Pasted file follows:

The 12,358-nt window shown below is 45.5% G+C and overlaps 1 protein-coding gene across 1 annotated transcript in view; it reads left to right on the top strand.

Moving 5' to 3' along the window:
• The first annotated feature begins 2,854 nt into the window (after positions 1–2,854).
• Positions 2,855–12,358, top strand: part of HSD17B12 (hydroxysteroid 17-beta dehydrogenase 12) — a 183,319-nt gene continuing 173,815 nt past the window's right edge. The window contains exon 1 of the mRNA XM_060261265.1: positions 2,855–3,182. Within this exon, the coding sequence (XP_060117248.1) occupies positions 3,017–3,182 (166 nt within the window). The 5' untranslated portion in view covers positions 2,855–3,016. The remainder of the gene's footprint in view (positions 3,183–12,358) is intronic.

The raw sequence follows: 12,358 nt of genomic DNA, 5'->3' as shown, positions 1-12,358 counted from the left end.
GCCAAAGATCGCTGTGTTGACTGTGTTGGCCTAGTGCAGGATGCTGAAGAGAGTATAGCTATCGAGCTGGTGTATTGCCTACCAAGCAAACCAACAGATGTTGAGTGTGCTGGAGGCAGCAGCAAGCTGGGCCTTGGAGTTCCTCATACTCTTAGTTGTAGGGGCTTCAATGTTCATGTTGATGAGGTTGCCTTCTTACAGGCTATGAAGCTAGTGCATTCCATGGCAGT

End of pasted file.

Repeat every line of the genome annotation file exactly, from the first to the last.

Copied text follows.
The 12,358-nt window shown below is 45.5% G+C and overlaps 1 protein-coding gene across 1 annotated transcript in view; it reads left to right on the top strand.

Moving 5' to 3' along the window:
• The first annotated feature begins 2,854 nt into the window (after positions 1–2,854).
• Positions 2,855–12,358, top strand: part of HSD17B12 (hydroxysteroid 17-beta dehydrogenase 12) — a 183,319-nt gene continuing 173,815 nt past the window's right edge. The window contains exon 1 of the mRNA XM_060261265.1: positions 2,855–3,182. Within this exon, the coding sequence (XP_060117248.1) occupies positions 3,017–3,182 (166 nt within the window). The 5' untranslated portion in view covers positions 2,855–3,016. The remainder of the gene's footprint in view (positions 3,183–12,358) is intronic.

The raw sequence follows: 12,358 nt of genomic DNA, 5'->3' as shown, positions 1-12,358 counted from the left end.
GCCAAAGATCGCTGTGTTGACTGTGTTGGCCTAGTGCAGGATGCTGAAGAGAGTATAGCTATCGAGCTGGTGTATTGCCTACCAAGCAAACCAACAGATGTTGAGTGTGCTGGAGGCAGCAGCAAGCTGGGCCTTGGAGTTCCTCATACTCTTAGTTGTAGGGGCTTCAATGTTCATGTTGATGAGGTTGCCTTCTTACAGGCTATGAAGCTAGTGCATTCCATGGCAGT